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ElderLaw News

ElderLaw News is a weekly e-newsletter that brings you reports of legal developments and other trends of vital interest to seniors and their advocates. This newsletter is brought to you by The Estate Planning & Elder Law Firm, P.C., William S. Fralin, Esq., President.

A Review of "On Death & Dying" (a book by Elisabeth Kübler-Ross, M.D.)

Elisabeth Kübler-Ross, M.D. is one of the foremost authorities on the subject of the dying and the ultimate state, which we all face, death.

Now deceased herself, she was a Swiss-American, who in the latter part of her life established a center in southern California to study these issues and to offer counseling and support to families who have lost loved ones. The center is called Shanti Nilaya (Home of Peace) near San Diego. Her father discouraged her study of medicine. Today, we are grateful she persisted. She graduated from the University of Zurich School of Medicine in 1957. She was the oldest of a set of all-girl triplets. (Wikipedia)

In On Death and Dying, Dr. Kübler-Ross details what she terms the 5 stages of death: denial and isolation, anger, bargaining, depression, and acceptance. Each chapter begins with a quote from the Indian philosopher and author, Rabindranath Tagore. A favorite of mine appears several times in the book. "Death belongs to life as birth does. The walk is in the raising of the foot as in the laying of it down." (from Stray Birds, CCLXVII) Modern medicine has given most of us the hope that we can live forever. When that turns out not to be the case, most of us don't know how to cope or offer comfort to those who are ill and are in the process of dying.

Dr. Kübler-Ross developed her theories through a series of interviews with actual terminally-ill patients.

She defines the first stage (when one hears one has a terminal illness or a family member is so afflicted) as denial and isolation. The length of each of these stages varies from person to person, but all must travel through them. So on hearing one has a terminal illness, the typical reaction is to deny that the illness is that serious. She cites an example of a woman who thought the X-rays were bound to have been mixed up or switched. This also to tends to occur when the patient is given the diagnosis of their illness by someone who doesn't know them well or who is rushed for time. Next, comes anger. Why me and other such questions. Thirdly, the patient will attempt to bargain with God. He/she thinks, "If He'll only heal me this time, I will promise to go and volunteer at the local soup kitchen." When this fails, the fourth stage is entered--depression. The patient realizes and is sad about what will be lost, and how the family left behind will cope. At this stage, it is very important to let the patient express these emotions. Finally, acceptance develops. This does not mean happiness, but it is a level of peace about the situation that he/she is in. It is frequently characterized by a lessening of interest in the outside world.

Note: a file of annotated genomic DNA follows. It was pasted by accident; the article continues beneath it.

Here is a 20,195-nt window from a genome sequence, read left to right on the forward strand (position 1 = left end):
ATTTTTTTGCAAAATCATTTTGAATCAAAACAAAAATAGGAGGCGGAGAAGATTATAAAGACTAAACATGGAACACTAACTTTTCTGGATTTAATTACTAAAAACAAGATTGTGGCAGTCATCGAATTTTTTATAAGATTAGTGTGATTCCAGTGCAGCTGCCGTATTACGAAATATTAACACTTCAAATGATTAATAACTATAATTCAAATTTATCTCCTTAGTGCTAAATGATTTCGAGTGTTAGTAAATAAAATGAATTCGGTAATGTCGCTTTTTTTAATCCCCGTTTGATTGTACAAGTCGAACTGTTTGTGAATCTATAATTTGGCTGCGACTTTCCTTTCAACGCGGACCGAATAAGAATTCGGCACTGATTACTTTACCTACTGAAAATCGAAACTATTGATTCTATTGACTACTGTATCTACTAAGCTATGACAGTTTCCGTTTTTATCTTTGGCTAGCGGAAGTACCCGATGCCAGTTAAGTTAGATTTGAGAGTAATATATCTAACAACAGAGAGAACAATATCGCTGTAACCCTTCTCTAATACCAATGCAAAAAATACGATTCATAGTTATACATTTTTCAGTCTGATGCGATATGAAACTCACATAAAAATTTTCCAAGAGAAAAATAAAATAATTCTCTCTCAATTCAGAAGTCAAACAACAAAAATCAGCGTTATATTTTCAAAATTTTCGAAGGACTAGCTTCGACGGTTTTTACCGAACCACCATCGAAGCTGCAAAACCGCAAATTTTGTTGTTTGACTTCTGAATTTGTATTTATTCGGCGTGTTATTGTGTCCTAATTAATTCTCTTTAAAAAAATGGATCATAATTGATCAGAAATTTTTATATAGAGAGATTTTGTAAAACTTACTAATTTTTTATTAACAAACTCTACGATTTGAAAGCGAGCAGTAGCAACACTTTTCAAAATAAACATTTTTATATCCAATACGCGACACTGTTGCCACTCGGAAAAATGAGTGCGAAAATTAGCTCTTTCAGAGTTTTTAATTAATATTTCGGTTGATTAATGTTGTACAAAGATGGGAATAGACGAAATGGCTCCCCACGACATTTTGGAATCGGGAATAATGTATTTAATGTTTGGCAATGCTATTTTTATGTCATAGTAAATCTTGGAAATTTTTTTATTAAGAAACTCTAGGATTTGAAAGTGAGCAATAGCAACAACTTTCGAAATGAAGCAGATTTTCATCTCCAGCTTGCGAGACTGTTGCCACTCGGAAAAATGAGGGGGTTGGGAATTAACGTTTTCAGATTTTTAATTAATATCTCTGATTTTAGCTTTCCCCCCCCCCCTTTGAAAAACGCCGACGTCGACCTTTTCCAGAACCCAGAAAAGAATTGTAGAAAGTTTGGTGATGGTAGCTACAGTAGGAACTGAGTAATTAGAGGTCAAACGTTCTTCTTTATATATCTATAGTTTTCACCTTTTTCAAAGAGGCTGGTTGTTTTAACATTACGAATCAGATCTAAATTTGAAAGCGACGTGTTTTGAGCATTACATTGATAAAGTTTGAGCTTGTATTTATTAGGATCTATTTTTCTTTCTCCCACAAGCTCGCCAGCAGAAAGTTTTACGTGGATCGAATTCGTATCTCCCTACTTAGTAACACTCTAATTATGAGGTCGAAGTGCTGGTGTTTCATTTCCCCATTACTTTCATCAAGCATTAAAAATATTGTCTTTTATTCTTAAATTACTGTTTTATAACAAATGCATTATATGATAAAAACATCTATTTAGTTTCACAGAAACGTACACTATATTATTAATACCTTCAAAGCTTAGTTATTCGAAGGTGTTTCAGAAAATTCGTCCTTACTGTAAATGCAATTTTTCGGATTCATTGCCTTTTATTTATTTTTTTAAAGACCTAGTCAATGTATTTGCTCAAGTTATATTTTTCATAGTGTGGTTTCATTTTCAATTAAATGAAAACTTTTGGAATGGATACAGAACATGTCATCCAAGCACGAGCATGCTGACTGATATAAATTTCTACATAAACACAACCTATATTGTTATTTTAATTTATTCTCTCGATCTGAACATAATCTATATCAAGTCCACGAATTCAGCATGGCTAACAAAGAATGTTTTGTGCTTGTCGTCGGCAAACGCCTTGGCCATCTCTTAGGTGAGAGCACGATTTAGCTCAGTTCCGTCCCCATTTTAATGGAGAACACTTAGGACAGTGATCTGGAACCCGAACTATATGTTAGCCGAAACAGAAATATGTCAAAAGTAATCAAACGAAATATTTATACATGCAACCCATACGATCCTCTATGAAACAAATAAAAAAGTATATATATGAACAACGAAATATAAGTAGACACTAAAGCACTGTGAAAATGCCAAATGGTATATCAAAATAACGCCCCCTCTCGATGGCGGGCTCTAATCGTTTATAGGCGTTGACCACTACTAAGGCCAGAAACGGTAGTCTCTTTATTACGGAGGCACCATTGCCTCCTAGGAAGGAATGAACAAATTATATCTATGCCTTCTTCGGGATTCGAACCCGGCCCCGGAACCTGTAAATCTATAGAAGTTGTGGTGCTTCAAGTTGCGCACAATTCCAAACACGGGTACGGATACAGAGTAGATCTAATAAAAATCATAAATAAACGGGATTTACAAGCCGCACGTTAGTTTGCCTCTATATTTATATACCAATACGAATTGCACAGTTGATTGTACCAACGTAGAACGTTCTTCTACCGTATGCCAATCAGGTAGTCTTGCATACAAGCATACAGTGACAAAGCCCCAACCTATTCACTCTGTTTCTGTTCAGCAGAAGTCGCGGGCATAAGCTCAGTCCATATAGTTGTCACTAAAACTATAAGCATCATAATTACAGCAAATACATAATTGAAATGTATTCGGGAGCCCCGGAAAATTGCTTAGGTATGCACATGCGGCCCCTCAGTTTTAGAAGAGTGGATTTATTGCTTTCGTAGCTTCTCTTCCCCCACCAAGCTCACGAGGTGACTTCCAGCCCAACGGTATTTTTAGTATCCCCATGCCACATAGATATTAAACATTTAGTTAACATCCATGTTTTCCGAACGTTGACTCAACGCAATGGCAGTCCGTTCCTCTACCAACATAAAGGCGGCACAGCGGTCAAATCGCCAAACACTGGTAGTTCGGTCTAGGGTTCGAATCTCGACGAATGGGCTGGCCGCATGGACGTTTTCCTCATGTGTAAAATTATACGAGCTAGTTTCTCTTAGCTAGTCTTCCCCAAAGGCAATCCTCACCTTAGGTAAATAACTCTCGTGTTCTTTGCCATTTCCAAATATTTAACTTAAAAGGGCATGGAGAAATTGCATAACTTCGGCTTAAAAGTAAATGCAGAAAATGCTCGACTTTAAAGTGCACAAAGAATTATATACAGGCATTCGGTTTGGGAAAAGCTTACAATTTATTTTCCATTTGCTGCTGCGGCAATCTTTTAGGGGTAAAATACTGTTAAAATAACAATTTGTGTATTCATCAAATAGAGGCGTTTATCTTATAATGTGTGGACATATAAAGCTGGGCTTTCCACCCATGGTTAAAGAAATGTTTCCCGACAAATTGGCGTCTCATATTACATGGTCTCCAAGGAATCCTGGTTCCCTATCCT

So what does Dr. Kübler-Ross counsel us to do to help the terminally ill in their final days? Well, it is not very hard or complicated. Mostly, she found that they want to be told the truth about their illness and what is happening to them. Terminally-ill adults do not want to be treated as children. Even though they might not have been directly told that they have a terminal illness, they usually can deduce that fact from the changed manner of medical personnel. Also, they want people to listen to them. They want someone with whom to discuss their fears and to be there for them, even if it is nothing more than holding their hand when they don't feel like talking or wiping the sweat from their brow. Even if the patient falls ill and then rallies several times before the end, they have appreciated frank discussions about their situation. They also are grateful for kind words and interest in them as people, especially by their medical caretakers.

In essence, then, attending and consoling the dying is not hard. It just takes sensitivity and time to listen. Their time is limited, so during their illness, they need to be center-stage in not just the technical sense of offering pills and the latest medical tests. If your schedule permits it, this is a book well worth reading. We all need to face this issue, just not for others, but for ourselves, too. One day our final day will come.

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The Estate Planning & Elder Law Firm, P.C. is an elder law firm. We represent older persons, disabled persons, their families, and their advocates. The practice of elder law includes estate planning, estate and trust administration, powers of attorney, advance medical directives, titling of assets and designations of beneficiaries, guardianships, conservatorships, and public entitlements such as Medicaid, Medicare, Social Security, and SSI, disability planning, income tax planning and preparation, care management, and fiduciary services. For more information about The Estate Planning & Elder Law Firm, P.C., please visit our website at http://www.chroniccareadvocacy.com.

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